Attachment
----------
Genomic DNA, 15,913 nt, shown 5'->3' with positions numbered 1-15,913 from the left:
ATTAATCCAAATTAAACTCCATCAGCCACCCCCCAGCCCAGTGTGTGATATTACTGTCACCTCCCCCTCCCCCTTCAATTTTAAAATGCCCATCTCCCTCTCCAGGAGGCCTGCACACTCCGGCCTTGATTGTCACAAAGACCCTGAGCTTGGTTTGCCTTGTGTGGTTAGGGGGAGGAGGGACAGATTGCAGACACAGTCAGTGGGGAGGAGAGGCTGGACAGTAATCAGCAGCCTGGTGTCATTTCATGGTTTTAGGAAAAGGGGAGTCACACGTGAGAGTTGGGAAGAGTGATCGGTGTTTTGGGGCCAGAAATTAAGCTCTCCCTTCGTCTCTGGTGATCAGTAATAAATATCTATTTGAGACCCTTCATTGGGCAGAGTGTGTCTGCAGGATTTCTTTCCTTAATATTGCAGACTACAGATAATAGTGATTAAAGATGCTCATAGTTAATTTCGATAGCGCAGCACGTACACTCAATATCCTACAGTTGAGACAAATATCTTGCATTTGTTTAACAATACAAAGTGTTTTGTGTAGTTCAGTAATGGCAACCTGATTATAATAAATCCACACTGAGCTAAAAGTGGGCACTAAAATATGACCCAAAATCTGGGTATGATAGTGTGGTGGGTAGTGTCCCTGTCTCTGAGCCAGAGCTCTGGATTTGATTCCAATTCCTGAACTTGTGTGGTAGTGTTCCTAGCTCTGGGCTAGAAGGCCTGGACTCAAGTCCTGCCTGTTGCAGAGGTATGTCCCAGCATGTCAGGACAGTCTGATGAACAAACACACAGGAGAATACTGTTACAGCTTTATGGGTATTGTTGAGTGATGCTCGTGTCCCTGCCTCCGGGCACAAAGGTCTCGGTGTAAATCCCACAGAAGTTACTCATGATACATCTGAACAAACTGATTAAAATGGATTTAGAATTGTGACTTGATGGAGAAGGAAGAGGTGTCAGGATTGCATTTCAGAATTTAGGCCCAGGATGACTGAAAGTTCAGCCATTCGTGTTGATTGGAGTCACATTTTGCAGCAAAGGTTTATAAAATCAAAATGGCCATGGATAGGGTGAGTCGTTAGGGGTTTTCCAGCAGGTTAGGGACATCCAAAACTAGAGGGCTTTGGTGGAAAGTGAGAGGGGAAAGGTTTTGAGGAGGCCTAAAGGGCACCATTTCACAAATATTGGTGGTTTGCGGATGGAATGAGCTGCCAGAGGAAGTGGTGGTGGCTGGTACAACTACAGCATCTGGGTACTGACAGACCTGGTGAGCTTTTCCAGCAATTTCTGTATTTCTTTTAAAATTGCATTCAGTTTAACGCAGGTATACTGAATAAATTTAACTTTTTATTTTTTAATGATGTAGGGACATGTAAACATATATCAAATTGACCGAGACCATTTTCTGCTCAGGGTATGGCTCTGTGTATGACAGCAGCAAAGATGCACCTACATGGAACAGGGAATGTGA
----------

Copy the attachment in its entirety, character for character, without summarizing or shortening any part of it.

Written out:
Genomic DNA, 15,913 nt, shown 5'->3' with positions numbered 1-15,913 from the left:
ATTAATCCAAATTAAACTCCATCAGCCACCCCCCAGCCCAGTGTGTGATATTACTGTCACCTCCCCCTCCCCCTTCAATTTTAAAATGCCCATCTCCCTCTCCAGGAGGCCTGCACACTCCGGCCTTGATTGTCACAAAGACCCTGAGCTTGGTTTGCCTTGTGTGGTTAGGGGGAGGAGGGACAGATTGCAGACACAGTCAGTGGGGAGGAGAGGCTGGACAGTAATCAGCAGCCTGGTGTCATTTCATGGTTTTAGGAAAAGGGGAGTCACACGTGAGAGTTGGGAAGAGTGATCGGTGTTTTGGGGCCAGAAATTAAGCTCTCCCTTCGTCTCTGGTGATCAGTAATAAATATCTATTTGAGACCCTTCATTGGGCAGAGTGTGTCTGCAGGATTTCTTTCCTTAATATTGCAGACTACAGATAATAGTGATTAAAGATGCTCATAGTTAATTTCGATAGCGCAGCACGTACACTCAATATCCTACAGTTGAGACAAATATCTTGCATTTGTTTAACAATACAAAGTGTTTTGTGTAGTTCAGTAATGGCAACCTGATTATAATAAATCCACACTGAGCTAAAAGTGGGCACTAAAATATGACCCAAAATCTGGGTATGATAGTGTGGTGGGTAGTGTCCCTGTCTCTGAGCCAGAGCTCTGGATTTGATTCCAATTCCTGAACTTGTGTGGTAGTGTTCCTAGCTCTGGGCTAGAAGGCCTGGACTCAAGTCCTGCCTGTTGCAGAGGTATGTCCCAGCATGTCAGGACAGTCTGATGAACAAACACACAGGAGAATACTGTTACAGCTTTATGGGTATTGTTGAGTGATGCTCGTGTCCCTGCCTCCGGGCACAAAGGTCTCGGTGTAAATCCCACAGAAGTTACTCATGATACATCTGAACAAACTGATTAAAATGGATTTAGAATTGTGACTTGATGGAGAAGGAAGAGGTGTCAGGATTGCATTTCAGAATTTAGGCCCAGGATGACTGAAAGTTCAGCCATTCGTGTTGATTGGAGTCACATTTTGCAGCAAAGGTTTATAAAATCAAAATGGCCATGGATAGGGTGAGTCGTTAGGGGTTTTCCAGCAGGTTAGGGACATCCAAAACTAGAGGGCTTTGGTGGAAAGTGAGAGGGGAAAGGTTTTGAGGAGGCCTAAAGGGCACCATTTCACAAATATTGGTGGTTTGCGGATGGAATGAGCTGCCAGAGGAAGTGGTGGTGGCTGGTACAACTACAGCATCTGGGTACTGACAGACCTGGTGAGCTTTTCCAGCAATTTCTGTATTTCTTTTAAAATTGCATTCAGTTTAACGCAGGTATACTGAATAAATTTAACTTTTTATTTTTTAATGATGTAGGGACATGTAAACATATATCAAATTGACCGAGACCATTTTCTGCTCAGGGTATGGCTCTGTGTATGACAGCAGCAAAGATGCACCTACATGGAACAGGGAATGTGA